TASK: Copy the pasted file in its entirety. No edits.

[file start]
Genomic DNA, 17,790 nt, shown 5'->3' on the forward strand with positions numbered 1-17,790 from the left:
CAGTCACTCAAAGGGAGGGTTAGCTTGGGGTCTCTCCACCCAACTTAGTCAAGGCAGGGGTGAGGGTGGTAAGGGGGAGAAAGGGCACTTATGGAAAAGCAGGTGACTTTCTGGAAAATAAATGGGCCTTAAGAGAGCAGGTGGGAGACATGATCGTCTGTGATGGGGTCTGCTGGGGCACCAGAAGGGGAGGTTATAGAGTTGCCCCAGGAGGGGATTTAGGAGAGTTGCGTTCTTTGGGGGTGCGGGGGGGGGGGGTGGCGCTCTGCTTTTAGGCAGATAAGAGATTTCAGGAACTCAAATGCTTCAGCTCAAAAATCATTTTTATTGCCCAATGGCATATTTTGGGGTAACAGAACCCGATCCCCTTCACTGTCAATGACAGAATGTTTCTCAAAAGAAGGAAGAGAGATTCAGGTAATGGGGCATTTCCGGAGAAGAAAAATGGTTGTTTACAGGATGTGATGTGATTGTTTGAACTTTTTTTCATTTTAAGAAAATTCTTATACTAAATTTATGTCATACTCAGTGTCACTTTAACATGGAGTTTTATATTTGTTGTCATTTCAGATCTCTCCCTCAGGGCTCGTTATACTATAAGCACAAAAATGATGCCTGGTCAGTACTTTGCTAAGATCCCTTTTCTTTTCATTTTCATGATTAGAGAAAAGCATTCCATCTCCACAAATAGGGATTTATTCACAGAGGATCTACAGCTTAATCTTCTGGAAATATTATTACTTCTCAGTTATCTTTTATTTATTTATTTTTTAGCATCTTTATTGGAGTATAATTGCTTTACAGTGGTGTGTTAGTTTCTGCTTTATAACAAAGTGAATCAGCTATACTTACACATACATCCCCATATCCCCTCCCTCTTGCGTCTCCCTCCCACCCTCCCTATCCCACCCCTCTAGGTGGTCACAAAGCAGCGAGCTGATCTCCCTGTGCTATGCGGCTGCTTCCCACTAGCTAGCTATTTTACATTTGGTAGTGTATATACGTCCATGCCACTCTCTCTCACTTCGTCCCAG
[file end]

Genomic DNA, 17,790 nt, shown 5'->3' on the forward strand with positions numbered 1-17,790 from the left:
CAGTCACTCAAAGGGAGGGTTAGCTTGGGGTCTCTCCACCCAACTTAGTCAAGGCAGGGGTGAGGGTGGTAAGGGGGAGAAAGGGCACTTATGGAAAAGCAGGTGACTTTCTGGAAAATAAATGGGCCTTAAGAGAGCAGGTGGGAGACATGATCGTCTGTGATGGGGTCTGCTGGGGCACCAGAAGGGGAGGTTATAGAGTTGCCCCAGGAGGGGATTTAGGAGAGTTGCGTTCTTTGGGGGTGCGGGGGGGGGGGGTGGCGCTCTGCTTTTAGGCAGATAAGAGATTTCAGGAACTCAAATGCTTCAGCTCAAAAATCATTTTTATTGCCCAATGGCATATTTTGGGGTAACAGAACCCGATCCCCTTCACTGTCAATGACAGAATGTTTCTCAAAAGAAGGAAGAGAGATTCAGGTAATGGGGCATTTCCGGAGAAGAAAAATGGTTGTTTACAGGATGTGATGTGATTGTTTGAACTTTTTTTCATTTTAAGAAAATTCTTATACTAAATTTATGTCATACTCAGTGTCACTTTAACATGGAGTTTTATATTTGTTGTCATTTCAGATCTCTCCCTCAGGGCTCGTTATACTATAAGCACAAAAATGATGCCTGGTCAGTACTTTGCTAAGATCCCTTTTCTTTTCATTTTCATGATTAGAGAAAAGCATTCCATCTCCACAAATAGGGATTTATTCACAGAGGATCTACAGCTTAATCTTCTGGAAATATTATTACTTCTCAGTTATCTTTTATTTATTTATTTTTTAGCATCTTTATTGGAGTATAATTGCTTTACAGTGGTGTGTTAGTTTCTGCTTTATAACAAAGTGAATCAGCTATACTTACACATACATCCCCATATCCCCTCCCTCTTGCGTCTCCCTCCCACCCTCCCTATCCCACCCCTCTAGGTGGTCACAAAGCAGCGAGCTGATCTCCCTGTGCTATGCGGCTGCTTCCCACTAGCTAGCTATTTTACATTTGGTAGTGTATATACGTCCATGCCACTCTCTCTCACTTCGTCCCAG